His service took him to Marine Bases on the East Coast, West Coast, Japan, the Philippines, and Korea.  He has served in Iraq and Kuwait, and has nearly a year serving aboard U.S. Naval vessels in areas north of the Arctic Circle, in Europe, the Mediterranean, North Africa, Central America, and the Pacific, as well as a year serving in the United Nations.

Tom is a graduate of Mangum High School and Oklahoma State University.  He continued his education while in the Marine Corps and during retirement with American College, Minneapolis, Minnesota; American University, Covina California; Drake University, Des Moines, Iowa; and Memphis Theological Seminary.

In 2008 he was called to ministry and was ordained in the Cumberland Presbyterian Church in 2010.  He continues to serve as pastor of the Burns Flat Cumberland Presbyterian Church.  He recently returned from his second trip to Africa to train pastors and church leaders in Kenya and Uganda.

Tom has served as an officer and chair on the Board of the Western Oklahoma Family Care Center.

Tom has published over 20 books including Throw Away Kids—a call for Christian parents to lead those who have abandon the role of parent back to this sacred calling; and PoMo Poverty—a look at modern poverty in America and what we can do about it right now without creating an entitlement mentality.

Tom’s favorite book is Acceptance of Authority.  This is for the person that had to spend an hour in detention, has received multiple speeding tickets, or has landed in prison for the next 20 years.  Tom guides the reader through what so many have lost sight of with respect to the value of authority in modern society.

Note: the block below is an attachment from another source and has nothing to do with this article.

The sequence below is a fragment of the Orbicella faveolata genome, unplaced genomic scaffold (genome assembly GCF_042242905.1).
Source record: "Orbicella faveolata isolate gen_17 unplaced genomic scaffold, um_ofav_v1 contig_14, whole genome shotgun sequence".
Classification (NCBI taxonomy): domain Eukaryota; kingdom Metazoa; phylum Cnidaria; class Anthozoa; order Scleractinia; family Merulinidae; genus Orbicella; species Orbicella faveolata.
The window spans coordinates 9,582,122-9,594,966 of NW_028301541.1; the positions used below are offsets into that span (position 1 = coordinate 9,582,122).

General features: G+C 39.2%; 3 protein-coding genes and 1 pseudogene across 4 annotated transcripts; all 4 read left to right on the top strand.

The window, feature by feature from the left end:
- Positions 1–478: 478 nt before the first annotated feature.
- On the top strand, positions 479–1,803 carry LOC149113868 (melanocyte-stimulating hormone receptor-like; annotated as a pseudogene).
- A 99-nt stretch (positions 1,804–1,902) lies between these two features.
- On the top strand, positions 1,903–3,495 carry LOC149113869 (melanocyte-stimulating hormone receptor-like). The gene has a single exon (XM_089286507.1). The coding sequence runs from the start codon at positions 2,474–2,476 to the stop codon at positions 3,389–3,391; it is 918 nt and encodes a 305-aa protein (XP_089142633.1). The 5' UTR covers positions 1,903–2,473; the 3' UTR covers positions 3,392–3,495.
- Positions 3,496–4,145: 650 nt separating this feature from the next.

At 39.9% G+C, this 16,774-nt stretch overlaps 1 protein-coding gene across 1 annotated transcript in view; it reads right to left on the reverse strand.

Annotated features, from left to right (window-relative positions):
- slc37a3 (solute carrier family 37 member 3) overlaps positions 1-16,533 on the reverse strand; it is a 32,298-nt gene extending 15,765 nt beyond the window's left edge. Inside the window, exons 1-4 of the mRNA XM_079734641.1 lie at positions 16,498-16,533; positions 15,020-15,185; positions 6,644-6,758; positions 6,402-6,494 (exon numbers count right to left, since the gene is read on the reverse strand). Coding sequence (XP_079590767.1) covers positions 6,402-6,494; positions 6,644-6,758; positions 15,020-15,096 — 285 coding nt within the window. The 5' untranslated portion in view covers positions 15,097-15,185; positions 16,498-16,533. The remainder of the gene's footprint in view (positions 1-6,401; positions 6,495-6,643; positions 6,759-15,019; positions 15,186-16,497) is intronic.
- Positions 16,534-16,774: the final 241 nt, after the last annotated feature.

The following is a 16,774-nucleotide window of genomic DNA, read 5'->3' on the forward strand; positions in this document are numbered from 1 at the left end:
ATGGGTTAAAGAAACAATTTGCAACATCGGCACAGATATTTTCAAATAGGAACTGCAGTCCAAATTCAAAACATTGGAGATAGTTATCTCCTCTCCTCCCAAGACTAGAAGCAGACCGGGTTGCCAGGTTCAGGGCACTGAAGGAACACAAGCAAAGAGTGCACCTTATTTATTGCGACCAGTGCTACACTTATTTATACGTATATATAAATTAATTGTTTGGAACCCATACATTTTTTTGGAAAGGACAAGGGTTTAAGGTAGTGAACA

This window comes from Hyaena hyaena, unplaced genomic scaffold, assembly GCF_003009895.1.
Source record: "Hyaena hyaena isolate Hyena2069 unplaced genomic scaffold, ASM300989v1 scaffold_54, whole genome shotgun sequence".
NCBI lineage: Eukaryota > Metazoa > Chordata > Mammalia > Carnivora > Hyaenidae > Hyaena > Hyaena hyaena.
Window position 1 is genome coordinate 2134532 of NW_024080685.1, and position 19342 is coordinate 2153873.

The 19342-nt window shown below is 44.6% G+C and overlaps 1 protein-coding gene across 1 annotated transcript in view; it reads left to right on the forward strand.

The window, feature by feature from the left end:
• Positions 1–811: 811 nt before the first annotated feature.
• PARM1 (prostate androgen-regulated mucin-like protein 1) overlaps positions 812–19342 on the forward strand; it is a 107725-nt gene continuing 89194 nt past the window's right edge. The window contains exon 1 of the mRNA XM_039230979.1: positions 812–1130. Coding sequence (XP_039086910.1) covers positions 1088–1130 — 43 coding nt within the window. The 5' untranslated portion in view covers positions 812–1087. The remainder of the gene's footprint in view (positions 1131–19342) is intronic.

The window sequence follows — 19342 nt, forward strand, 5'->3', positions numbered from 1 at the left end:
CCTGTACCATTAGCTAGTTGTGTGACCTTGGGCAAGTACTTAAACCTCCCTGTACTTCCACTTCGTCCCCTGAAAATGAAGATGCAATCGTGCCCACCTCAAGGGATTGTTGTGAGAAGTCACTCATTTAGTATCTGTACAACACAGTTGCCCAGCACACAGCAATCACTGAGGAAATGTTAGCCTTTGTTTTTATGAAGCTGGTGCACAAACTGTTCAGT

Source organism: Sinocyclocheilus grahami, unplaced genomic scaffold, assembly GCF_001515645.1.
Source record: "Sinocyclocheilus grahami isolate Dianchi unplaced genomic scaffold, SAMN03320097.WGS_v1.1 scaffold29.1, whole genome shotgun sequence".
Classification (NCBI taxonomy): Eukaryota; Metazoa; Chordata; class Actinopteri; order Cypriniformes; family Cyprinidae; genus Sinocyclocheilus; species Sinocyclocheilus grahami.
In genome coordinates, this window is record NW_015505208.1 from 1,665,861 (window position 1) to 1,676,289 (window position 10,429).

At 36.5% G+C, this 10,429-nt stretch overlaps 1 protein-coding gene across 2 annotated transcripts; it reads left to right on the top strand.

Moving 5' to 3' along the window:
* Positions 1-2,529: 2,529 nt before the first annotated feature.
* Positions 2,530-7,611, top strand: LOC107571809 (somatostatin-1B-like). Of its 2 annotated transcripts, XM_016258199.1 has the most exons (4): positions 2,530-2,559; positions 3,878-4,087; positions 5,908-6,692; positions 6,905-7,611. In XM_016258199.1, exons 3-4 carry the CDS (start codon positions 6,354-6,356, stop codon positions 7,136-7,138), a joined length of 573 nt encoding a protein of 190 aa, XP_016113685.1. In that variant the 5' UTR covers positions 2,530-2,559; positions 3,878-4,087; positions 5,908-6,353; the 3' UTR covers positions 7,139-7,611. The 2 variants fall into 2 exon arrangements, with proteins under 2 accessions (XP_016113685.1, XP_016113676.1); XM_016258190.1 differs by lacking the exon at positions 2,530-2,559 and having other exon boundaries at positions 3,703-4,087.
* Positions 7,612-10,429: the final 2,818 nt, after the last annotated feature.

Tom is married to the former Sharman Oliveri of Beaufort, South Carolina.  Tom and Sharman have two children and three grandchildren.


What is the author working on now?

His current project is the publication of the Burns Flat Cumberland Presbyterian Church history up to 2018.  He would like to have this print edition ready for the Red River Presbytery meeting hosted by the Burns Flat CPC this October.

So how is the Reverend Doctor Thomas Ray Spence, Major, U.S. Marine Corps (Ret) to be addressed?

The only form acceptable to this man is Pastor Tom.

How many of each type of animal did Moses put on the ark?
Did you fall for it?  Noah, not Moses loaded the ark.  See you on the 17th.

Who Are You? Who am I?

These will be easy for the frequent reader of the Gospels of Matthew and John.  Once you get the first one, the others will go much more quickly.  The goal is to complete the capitalized letters with the appropriate words to make the familiar phrase or quote.

Here is a sample of the idiom to be addressed.

B A the M:    Blessed are the Meek

B A the P in S
B A  the P

Y A the S of the E
Y A the L of the W

I A the B of L
I A the L of the W
I A the D
I A the G S
I A the R and the L
I A the W, the T, and the L
I A the T V
I A from A

Answers to Who Are You? Who am I?

Here are the answers to Who Are You?   Who am I?

If you happened upon this post by accident, follow this link to the brain teaser before reading further.

B A the P in S                                     Blessed are the Pure in Spirit
B A T W M                                         Blessed are Those Who Mourn
B A the P                                             Blessed are the Peacemakers

Y A the S of the E:                            You are the salt of the earth.
Y A the L of the W                            You are the light of the world.

I A the B of L                                    I am the bread of life.
I A the L of the W                             I am the light of the world.
I A the D                                            I am the door [gate].
I A the G S                                        I am the Good Shephard.
I A the R and the L                            I am the resurrection and the life.
I A the W, the T, and the L                I am the way, the truth, and the life.
I A the T V                                         I am the true vine.

I A from A                                          I am from above.